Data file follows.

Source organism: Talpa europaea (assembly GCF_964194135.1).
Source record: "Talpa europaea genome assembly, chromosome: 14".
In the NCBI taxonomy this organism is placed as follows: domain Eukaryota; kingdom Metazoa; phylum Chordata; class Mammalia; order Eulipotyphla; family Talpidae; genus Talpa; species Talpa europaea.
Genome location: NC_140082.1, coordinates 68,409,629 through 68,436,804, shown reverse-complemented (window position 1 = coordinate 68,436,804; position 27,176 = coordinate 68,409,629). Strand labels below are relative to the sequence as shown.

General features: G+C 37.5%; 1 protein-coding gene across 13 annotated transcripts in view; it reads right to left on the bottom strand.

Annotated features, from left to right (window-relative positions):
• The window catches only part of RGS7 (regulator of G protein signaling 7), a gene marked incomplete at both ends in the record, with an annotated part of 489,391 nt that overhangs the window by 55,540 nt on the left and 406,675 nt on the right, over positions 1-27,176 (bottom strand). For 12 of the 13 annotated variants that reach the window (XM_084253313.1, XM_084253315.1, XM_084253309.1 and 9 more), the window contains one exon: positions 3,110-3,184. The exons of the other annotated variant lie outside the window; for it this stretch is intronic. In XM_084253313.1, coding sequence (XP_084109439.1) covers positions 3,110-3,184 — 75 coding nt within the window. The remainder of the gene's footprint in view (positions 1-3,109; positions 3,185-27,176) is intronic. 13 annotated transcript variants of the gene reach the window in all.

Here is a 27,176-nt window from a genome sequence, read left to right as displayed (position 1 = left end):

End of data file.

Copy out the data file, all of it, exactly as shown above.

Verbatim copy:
Source organism: Talpa europaea (assembly GCF_964194135.1).
Source record: "Talpa europaea genome assembly, chromosome: 14".
In the NCBI taxonomy this organism is placed as follows: domain Eukaryota; kingdom Metazoa; phylum Chordata; class Mammalia; order Eulipotyphla; family Talpidae; genus Talpa; species Talpa europaea.
Genome location: NC_140082.1, coordinates 68,409,629 through 68,436,804, shown reverse-complemented (window position 1 = coordinate 68,436,804; position 27,176 = coordinate 68,409,629). Strand labels below are relative to the sequence as shown.

General features: G+C 37.5%; 1 protein-coding gene across 13 annotated transcripts in view; it reads right to left on the bottom strand.

Annotated features, from left to right (window-relative positions):
• The window catches only part of RGS7 (regulator of G protein signaling 7), a gene marked incomplete at both ends in the record, with an annotated part of 489,391 nt that overhangs the window by 55,540 nt on the left and 406,675 nt on the right, over positions 1-27,176 (bottom strand). For 12 of the 13 annotated variants that reach the window (XM_084253313.1, XM_084253315.1, XM_084253309.1 and 9 more), the window contains one exon: positions 3,110-3,184. The exons of the other annotated variant lie outside the window; for it this stretch is intronic. In XM_084253313.1, coding sequence (XP_084109439.1) covers positions 3,110-3,184 — 75 coding nt within the window. The remainder of the gene's footprint in view (positions 1-3,109; positions 3,185-27,176) is intronic. 13 annotated transcript variants of the gene reach the window in all.

Here is a 27,176-nt window from a genome sequence, read left to right as displayed (position 1 = left end):